By Gary Stix 14 inSharHuntington’ disease, which killed folk singer Woody Guthrie, seems to put into overdrive the main chemical that turns on brain cells, ultimately leading to their death. The normal function of the neurotransmitter glutamate, the chemical overproduced in Huntington’s, is also intimately involved with learning. Researchers from Ruhr University and the University of Dortmund in Germany have been intrigued by the question of whether the neurodegeneration initiated by glutamate in this genetic disorder is all bad. Is it simply burning out brain circuits? Or might an excess of the chemical also help presymptomatic carriers of the Huntington’s gene or even patients with the disease itself, learn some things faster or better? “Neurotransmission causes cell death but we know from the vast amount of literature that learning processes very much depend on glutamate neurotransmission; so there may be two effects of one and the same process,” says Christian Beste of Ruhr University. “On the one hand this process may lead to neurodegeneration. But on the other hand, it may augment a cognitive process that depends on glutamate transmission.” Beste is the lead author on a paper published this month in Current Biology that found that those who have the genetic mutation for Huntington’s but who have yet to develop inevitable symptoms of the disease perform better on a learning task than a control group that lacks the mutation. The 29 Huntington’s gene carriers learned to detect twice as fast as the 45 controls a change in brightness of a small bar as its orientation on a computer screen altered. In fact, the Huntington’s carriers with the most pronounced mutations—the number of repetitions of a short DNA segment determines how early disease onset occurs—logged the best performance. © 2012 Scientific American,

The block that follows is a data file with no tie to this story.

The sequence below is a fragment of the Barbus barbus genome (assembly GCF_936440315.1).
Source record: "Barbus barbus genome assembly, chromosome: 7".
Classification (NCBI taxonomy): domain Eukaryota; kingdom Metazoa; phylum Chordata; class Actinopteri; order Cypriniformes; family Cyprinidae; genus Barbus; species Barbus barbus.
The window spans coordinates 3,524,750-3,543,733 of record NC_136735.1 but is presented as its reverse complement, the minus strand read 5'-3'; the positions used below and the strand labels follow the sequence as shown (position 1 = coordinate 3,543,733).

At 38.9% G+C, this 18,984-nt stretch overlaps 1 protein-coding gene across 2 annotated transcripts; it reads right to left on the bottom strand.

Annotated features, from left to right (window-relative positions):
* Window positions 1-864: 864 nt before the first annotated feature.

By Kathleen Raven A compound already sitting on the shelves of biomedical laboratories and emergency room supply closets seems to interrupt the formation of neurodegenerative protein clumps found in Huntington’s disease, according to a preliminary animal study published August 7 in the Journal of Neuroscience. This versatile agent, called methylene blue, gets a mention in medical literature as early as 1897 and was used to treat, at one time or another, ailments ranging from malaria to cyanide poisoning. The U.S. Food and Drug Administration has never formally approved it as a therapy for any illnesses. But that fact hasn’t stopped biomedical researchers from tinkering with the agent’s apparent ability to improve cognitive function. And although the new paper out today relies on a Huntington’s disease model in flies and mice, scientists are hopeful. "Because of existing knowledge of methylene blue and the fact that it’s not harmful to humans, I would hope that progress toward clinical trials could go relatively quickly," says Leslie Thompson, a neurobiologist at University of California–Irvine and lead author on the new study. Huntington’s disease occurs when the C-A-G sequence of DNA base pairs repeat too often on the HTT gene, resulting in an abnormally long version of the huntingtin protein, that therefore folds incorrectly and forms clumps in the brain. The illness usually begins to affect people in their 30s and 40s, causing movement problems and early death. No drug is currently available to stop the disease from progressing. © 2012 Scientific American
By James Gallagher Health and science reporter, BBC News People with Huntington's disease, a debilitating brain condition, appear have a "protection" from cancer, according to a study in Sweden. Nearly 40 years of medical records showed patients with Huntington's had half the normal expected risk of developing tumours. Researchers, writing in The Lancet Oncology, said the reason was unclear. Cancer Research UK said the findings presented another avenue to explore in tackling cancer. Academics at Lund University analysed Swedish hospital data from 1969 to 2008. They found 1,510 patients with Huntington's disease. During the study period, 91 of those patients subsequently developed cancer. The authors said that was 53% lower than the levels expected for the general population. Huntington's is one of a group of illnesses called "polyglutamine diseases". Data from other polyglutamine diseases also showed lower levels of cancer. The authors said: "We found that the incidence of cancer was significantly lower among patients with polyglutamine diseases than in the general population. "The mechanisms behind the protective effects against cancer are unclear and further research is warranted." BBC © 2012